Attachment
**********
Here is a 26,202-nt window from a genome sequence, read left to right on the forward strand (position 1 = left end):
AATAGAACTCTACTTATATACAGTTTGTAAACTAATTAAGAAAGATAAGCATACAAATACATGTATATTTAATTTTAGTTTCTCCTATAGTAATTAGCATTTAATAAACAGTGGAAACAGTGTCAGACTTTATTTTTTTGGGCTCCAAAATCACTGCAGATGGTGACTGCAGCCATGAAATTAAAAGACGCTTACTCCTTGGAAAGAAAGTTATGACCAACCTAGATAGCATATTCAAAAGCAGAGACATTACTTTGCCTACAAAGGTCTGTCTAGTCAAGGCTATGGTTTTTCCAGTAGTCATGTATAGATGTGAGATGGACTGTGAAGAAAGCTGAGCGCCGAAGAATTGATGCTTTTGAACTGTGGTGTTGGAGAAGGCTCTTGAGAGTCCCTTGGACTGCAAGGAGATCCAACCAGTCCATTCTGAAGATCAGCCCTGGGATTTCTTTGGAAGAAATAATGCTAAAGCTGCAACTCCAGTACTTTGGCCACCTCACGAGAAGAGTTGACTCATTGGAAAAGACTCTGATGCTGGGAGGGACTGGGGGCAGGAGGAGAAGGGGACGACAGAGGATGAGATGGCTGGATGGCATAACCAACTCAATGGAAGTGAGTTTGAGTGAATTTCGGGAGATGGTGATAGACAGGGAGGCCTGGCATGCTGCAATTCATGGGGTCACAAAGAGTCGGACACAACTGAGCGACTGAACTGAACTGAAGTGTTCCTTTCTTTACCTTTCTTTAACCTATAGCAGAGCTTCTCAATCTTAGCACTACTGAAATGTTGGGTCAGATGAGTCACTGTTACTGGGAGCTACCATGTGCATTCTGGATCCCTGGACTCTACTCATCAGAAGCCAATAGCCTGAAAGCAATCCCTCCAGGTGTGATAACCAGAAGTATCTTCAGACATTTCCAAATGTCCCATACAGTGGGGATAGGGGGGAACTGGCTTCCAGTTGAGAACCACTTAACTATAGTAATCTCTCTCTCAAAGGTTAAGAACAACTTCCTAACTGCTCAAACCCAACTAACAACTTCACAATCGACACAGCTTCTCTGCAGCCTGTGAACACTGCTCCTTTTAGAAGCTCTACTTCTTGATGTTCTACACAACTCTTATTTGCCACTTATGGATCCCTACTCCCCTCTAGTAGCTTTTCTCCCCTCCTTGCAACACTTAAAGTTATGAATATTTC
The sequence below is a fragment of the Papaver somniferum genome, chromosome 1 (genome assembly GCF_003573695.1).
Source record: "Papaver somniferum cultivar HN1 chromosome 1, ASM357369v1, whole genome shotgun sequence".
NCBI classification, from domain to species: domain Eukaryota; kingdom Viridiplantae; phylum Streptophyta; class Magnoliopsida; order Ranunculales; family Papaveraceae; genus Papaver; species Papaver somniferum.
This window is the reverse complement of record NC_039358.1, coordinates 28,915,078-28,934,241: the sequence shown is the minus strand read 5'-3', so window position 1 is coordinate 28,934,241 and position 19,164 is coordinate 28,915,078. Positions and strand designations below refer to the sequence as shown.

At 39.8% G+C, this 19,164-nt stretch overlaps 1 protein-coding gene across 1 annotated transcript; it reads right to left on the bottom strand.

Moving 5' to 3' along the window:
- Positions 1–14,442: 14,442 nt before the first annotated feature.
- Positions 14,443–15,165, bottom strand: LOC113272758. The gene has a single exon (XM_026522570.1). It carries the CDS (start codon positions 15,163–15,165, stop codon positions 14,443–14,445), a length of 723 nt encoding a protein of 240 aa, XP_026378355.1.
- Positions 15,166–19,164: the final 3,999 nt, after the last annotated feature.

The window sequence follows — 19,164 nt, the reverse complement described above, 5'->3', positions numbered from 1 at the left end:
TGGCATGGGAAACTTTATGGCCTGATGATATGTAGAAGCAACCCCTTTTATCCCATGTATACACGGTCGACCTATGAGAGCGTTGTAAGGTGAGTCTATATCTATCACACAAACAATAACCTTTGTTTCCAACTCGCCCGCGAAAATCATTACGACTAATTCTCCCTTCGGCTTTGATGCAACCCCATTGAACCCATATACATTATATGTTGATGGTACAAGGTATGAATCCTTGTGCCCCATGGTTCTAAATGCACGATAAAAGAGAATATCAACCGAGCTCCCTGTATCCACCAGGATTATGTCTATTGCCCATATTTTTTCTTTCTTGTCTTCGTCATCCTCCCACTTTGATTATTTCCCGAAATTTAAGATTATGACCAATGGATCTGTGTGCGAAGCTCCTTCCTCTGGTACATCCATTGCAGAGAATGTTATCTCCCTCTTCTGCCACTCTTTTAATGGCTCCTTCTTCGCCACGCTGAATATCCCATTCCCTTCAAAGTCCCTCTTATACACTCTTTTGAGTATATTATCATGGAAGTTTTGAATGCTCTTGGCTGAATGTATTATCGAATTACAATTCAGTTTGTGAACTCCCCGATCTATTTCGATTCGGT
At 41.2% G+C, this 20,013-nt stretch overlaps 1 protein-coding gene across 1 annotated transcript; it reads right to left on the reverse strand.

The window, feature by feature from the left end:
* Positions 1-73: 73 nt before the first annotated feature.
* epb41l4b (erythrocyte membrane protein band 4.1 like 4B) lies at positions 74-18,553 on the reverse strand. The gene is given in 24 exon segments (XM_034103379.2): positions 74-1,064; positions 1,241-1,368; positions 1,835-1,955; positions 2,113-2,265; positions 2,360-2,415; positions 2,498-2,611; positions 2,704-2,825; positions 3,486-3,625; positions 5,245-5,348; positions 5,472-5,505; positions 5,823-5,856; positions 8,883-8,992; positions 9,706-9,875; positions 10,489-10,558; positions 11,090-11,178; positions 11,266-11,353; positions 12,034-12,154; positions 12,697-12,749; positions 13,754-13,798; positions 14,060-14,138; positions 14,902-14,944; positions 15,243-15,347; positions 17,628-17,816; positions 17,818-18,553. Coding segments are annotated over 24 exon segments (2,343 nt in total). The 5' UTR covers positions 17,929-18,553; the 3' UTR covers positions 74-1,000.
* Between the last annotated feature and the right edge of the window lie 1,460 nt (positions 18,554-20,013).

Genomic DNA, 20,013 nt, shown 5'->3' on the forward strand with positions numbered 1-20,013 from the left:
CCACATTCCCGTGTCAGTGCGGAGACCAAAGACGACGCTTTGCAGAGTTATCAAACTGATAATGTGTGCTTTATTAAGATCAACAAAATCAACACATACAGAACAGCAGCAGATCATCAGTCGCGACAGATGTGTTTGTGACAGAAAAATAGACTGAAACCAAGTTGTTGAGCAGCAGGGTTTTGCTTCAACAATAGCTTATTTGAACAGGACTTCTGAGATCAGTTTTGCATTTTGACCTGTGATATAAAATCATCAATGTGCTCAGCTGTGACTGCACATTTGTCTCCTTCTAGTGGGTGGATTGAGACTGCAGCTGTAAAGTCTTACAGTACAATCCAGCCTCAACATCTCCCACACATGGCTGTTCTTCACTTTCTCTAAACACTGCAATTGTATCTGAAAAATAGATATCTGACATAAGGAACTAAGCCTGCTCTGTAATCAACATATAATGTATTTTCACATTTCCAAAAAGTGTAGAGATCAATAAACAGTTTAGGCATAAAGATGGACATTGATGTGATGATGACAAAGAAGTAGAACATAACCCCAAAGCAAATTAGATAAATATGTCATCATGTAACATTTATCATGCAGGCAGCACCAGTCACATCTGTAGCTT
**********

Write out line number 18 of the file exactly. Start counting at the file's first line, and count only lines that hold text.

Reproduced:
* Between the last annotated feature and the right edge of the window lie 1,460 nt (positions 18,554-20,013).